Selective abortions slur on society
The Supreme Court has dealt a severe blow to the obnoxious practice of killing the girl child in the womb. The court has asked the Union and state governments to be more strict in enforcing the law banning sex determination tests followed by female foeticide. Recently, the five head priests of Akal Takht issued an edict, identical in nature to the directions issued by the apex court, to the sangat to shun female foeticide.
The male-female ratio, which stood at 1000-972 in 1901, fell to 1000-929 in 1991. The latest census has reported a declining trend in the female population in Punjab, Haryana and even in Himachal Pradesh. Private clinics, not only in the region, but also elsewhere in the country continue to brazenly defy the law against conducting the sex determination tests.
S.S. Jain, Chandigarh
This has reference to Aruti Nayar’s article "Silent Genocide" (May 6). The problem of female foetecide has assumed alarming proportions. People prefer to have a male child to perform their last rites and to acquire an heir to inherit the family name and property. But parents should change their mindset as girls can also perform such rituals and duties with more care and affection than boys.
Women’s desire to avoid the stigma of having not given birth to a son further aggravates the problem. Educated modern women, who are becoming increasingly aware of their rights have no qualms in aborting a female child in the womb. It is women alone who can put an end to the genocide of the girl child. Women’s organisations should endeavour to have the unborn girlchild by bringing about awareness among women.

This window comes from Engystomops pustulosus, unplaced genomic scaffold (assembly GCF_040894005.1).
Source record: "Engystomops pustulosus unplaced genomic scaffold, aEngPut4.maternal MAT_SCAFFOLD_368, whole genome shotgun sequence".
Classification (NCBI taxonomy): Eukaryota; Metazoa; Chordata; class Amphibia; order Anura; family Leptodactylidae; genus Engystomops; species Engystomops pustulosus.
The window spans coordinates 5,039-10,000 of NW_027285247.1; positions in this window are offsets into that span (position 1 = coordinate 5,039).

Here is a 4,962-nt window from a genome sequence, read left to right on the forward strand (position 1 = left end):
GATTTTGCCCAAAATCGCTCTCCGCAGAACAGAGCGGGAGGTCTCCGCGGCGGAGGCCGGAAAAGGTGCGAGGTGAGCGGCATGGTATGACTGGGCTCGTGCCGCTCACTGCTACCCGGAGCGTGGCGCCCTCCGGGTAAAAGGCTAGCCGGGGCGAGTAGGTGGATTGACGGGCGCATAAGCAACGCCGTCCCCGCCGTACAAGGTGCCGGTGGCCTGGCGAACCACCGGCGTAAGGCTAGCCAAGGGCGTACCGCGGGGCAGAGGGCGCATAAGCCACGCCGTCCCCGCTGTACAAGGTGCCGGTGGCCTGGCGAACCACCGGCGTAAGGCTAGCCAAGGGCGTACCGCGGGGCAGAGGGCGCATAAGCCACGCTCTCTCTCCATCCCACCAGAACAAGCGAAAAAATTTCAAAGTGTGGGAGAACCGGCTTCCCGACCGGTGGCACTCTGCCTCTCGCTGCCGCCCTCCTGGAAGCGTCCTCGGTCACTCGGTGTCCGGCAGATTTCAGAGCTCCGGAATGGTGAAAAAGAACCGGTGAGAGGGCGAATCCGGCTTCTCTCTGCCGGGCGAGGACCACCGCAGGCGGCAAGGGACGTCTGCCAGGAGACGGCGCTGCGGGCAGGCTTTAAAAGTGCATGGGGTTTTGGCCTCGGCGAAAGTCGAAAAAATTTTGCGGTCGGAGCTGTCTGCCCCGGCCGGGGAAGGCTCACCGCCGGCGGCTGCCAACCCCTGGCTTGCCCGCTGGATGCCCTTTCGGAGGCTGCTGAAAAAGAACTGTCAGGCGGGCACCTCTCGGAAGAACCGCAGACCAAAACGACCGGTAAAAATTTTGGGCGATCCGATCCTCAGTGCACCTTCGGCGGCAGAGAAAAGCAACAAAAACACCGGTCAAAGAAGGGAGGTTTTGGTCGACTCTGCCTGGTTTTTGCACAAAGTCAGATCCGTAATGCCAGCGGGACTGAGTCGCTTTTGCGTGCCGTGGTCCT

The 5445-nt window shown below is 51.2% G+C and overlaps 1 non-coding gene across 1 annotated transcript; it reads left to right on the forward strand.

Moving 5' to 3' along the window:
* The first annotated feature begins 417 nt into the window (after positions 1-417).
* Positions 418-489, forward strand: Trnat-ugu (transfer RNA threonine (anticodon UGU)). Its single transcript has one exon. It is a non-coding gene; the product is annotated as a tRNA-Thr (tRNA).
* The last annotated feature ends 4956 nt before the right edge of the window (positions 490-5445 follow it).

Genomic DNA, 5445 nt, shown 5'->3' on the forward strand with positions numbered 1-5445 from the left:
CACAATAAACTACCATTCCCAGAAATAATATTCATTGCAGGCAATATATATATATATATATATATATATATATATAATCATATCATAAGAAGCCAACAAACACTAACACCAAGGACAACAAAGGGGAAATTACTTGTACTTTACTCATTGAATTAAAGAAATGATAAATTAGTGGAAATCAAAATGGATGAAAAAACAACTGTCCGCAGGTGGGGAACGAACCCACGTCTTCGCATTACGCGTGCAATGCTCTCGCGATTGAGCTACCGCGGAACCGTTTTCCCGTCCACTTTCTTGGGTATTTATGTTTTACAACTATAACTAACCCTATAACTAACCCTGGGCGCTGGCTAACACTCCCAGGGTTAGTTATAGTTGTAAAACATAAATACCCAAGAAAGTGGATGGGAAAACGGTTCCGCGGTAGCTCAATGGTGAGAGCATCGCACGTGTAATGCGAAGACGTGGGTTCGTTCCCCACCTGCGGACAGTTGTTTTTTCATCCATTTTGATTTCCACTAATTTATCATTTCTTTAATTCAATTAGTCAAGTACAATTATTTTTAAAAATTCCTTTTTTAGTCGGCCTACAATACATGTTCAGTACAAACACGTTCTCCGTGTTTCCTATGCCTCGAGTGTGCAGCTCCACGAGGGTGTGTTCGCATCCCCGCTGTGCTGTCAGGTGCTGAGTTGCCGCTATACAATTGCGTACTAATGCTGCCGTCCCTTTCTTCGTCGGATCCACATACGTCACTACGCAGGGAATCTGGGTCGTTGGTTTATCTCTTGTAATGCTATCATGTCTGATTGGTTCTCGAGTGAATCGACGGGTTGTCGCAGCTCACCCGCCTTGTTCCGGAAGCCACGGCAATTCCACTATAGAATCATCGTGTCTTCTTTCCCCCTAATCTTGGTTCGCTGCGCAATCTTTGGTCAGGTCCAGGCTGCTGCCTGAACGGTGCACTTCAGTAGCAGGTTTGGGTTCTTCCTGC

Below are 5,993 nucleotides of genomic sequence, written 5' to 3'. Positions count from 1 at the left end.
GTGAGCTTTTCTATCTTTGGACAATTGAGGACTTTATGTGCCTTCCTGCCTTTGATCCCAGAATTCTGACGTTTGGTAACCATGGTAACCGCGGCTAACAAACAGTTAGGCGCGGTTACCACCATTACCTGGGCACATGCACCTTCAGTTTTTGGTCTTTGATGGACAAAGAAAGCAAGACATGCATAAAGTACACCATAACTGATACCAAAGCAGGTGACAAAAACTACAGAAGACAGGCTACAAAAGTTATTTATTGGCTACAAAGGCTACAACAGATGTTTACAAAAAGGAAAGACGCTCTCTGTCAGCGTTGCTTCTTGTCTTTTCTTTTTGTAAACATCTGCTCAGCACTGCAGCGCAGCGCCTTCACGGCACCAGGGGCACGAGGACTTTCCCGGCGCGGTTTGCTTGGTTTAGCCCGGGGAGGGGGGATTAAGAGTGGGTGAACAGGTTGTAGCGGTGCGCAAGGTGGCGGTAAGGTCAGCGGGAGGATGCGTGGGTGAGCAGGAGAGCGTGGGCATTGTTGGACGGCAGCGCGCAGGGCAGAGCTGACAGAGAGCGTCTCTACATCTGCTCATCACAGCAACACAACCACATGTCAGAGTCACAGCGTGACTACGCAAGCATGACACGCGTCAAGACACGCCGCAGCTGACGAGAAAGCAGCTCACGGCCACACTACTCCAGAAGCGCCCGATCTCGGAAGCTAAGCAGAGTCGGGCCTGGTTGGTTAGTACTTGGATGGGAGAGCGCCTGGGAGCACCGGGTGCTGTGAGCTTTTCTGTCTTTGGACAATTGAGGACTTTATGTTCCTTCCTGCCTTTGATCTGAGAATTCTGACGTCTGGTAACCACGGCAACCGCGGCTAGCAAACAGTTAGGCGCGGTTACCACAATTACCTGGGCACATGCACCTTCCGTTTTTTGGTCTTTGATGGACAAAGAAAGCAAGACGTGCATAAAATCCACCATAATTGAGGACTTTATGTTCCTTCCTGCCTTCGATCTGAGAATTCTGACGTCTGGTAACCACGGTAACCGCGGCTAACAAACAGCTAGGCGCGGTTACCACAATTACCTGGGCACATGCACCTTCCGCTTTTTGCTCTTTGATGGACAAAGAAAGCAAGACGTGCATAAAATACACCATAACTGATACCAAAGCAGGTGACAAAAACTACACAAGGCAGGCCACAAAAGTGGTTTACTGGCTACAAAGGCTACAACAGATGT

Doctors abetting women in the wicked practice are not to be blamed. It is the women who go to them to get the female child aborted. However, the doctors ought to advise women against such abortions.
Tarsem S. Bumrah, Batala
Apropos of Suparna Saraswati’s writeup "Where little minds imbibe the value of Silence" (May 13). Every one knows that silence is healing and noise, destructive. Even then it appears that silence is something we do not want, otherwise how else can we account for all-night jagrans and wedding bands.
The human mind longs for a quiet and peaceful environment to experience the beauty of nature. This reduces stress and tension and enhances creativity.
Since we have been accustomed to living in a noise-polluted environment, we never experience the healing power of silence.
In this context, the ancient Indian concept of observance of silence mauma is significant. By reviving this concept, the school at Astachal is doing great service. The experience of silence helps us to regain our inner peace.
P.L. Sethi, Patiala
Pictures that speak
This refers to the article "Pictures that speak" by Manohar Malgonkar (May 13). It makes very interesting reading.
This is a fact, though a sad one, that most great painters of the world have died a pauper’s death. Their masterpieces sell for millions, but mostly only after their penury-riddled and scarcity-hit life comes to an end.
But it applies to many other fields as well. Down the ages, the one who took the first step in any new direction, the one who tried to show the multitude a new way, the one who endeavoured to do something path-breaking and visionary, always stood alone. The one who is a visionary and ahead of his time, always got ridicule and stones. We tend to be able to look at the things from the point of view such geniuses only after a considerable lapse of time. And it is aptly said, "First we crucify our Christ in every age and then we worship those whom we have slain."
Even if someone helps to get one genuine artist recognition and emancipation from hunger and neglect, he or she deserves great admiration, for that person renders great service to humanity.
Amritpal Tiwana, Kalka